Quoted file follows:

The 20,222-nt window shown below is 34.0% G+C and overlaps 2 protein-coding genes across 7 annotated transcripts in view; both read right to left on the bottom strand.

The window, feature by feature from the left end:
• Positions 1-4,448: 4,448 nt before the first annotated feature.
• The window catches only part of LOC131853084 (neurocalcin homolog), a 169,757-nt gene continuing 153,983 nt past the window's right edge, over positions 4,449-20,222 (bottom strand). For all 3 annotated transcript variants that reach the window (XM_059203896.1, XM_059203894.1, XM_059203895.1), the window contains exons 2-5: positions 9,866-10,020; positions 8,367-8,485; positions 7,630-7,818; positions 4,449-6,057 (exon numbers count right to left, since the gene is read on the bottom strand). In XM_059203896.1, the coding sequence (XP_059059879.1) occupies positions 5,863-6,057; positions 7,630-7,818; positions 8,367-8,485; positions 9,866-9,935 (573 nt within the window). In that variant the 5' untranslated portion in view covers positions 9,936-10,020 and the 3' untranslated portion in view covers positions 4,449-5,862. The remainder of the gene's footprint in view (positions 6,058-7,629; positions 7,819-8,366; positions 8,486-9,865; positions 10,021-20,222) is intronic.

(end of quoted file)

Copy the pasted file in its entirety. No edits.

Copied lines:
The 20,222-nt window shown below is 34.0% G+C and overlaps 2 protein-coding genes across 7 annotated transcripts in view; both read right to left on the bottom strand.

The window, feature by feature from the left end:
• Positions 1-4,448: 4,448 nt before the first annotated feature.
• The window catches only part of LOC131853084 (neurocalcin homolog), a 169,757-nt gene continuing 153,983 nt past the window's right edge, over positions 4,449-20,222 (bottom strand). For all 3 annotated transcript variants that reach the window (XM_059203896.1, XM_059203894.1, XM_059203895.1), the window contains exons 2-5: positions 9,866-10,020; positions 8,367-8,485; positions 7,630-7,818; positions 4,449-6,057 (exon numbers count right to left, since the gene is read on the bottom strand). In XM_059203896.1, the coding sequence (XP_059059879.1) occupies positions 5,863-6,057; positions 7,630-7,818; positions 8,367-8,485; positions 9,866-9,935 (573 nt within the window). In that variant the 5' untranslated portion in view covers positions 9,936-10,020 and the 3' untranslated portion in view covers positions 4,449-5,862. The remainder of the gene's footprint in view (positions 6,058-7,629; positions 7,819-8,366; positions 8,486-9,865; positions 10,021-20,222) is intronic.